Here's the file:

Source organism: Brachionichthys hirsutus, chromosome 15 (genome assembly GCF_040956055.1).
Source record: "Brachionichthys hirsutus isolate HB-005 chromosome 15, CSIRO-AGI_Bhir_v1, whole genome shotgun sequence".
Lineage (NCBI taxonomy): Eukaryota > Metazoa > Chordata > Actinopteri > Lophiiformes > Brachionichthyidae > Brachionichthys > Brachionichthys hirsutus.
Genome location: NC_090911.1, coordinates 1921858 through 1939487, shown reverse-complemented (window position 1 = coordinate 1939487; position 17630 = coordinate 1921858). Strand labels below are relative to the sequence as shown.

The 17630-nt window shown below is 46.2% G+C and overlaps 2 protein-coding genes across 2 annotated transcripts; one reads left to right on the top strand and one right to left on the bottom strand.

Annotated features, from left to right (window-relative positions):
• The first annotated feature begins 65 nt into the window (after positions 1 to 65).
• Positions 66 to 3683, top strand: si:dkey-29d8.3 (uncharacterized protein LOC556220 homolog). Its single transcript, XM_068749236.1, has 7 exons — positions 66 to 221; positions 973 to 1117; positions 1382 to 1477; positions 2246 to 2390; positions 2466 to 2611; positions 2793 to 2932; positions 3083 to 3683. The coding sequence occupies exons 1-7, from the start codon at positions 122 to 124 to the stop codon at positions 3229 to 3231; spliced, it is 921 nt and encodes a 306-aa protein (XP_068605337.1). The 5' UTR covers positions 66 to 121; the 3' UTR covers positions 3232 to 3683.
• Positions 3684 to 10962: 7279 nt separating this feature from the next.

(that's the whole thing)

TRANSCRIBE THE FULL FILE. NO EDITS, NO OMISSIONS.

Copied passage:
Source organism: Brachionichthys hirsutus, chromosome 15 (genome assembly GCF_040956055.1).
Source record: "Brachionichthys hirsutus isolate HB-005 chromosome 15, CSIRO-AGI_Bhir_v1, whole genome shotgun sequence".
Lineage (NCBI taxonomy): Eukaryota > Metazoa > Chordata > Actinopteri > Lophiiformes > Brachionichthyidae > Brachionichthys > Brachionichthys hirsutus.
Genome location: NC_090911.1, coordinates 1921858 through 1939487, shown reverse-complemented (window position 1 = coordinate 1939487; position 17630 = coordinate 1921858). Strand labels below are relative to the sequence as shown.

The 17630-nt window shown below is 46.2% G+C and overlaps 2 protein-coding genes across 2 annotated transcripts; one reads left to right on the top strand and one right to left on the bottom strand.

Annotated features, from left to right (window-relative positions):
• The first annotated feature begins 65 nt into the window (after positions 1 to 65).
• Positions 66 to 3683, top strand: si:dkey-29d8.3 (uncharacterized protein LOC556220 homolog). Its single transcript, XM_068749236.1, has 7 exons — positions 66 to 221; positions 973 to 1117; positions 1382 to 1477; positions 2246 to 2390; positions 2466 to 2611; positions 2793 to 2932; positions 3083 to 3683. The coding sequence occupies exons 1-7, from the start codon at positions 122 to 124 to the stop codon at positions 3229 to 3231; spliced, it is 921 nt and encodes a 306-aa protein (XP_068605337.1). The 5' UTR covers positions 66 to 121; the 3' UTR covers positions 3232 to 3683.
• Positions 3684 to 10962: 7279 nt separating this feature from the next.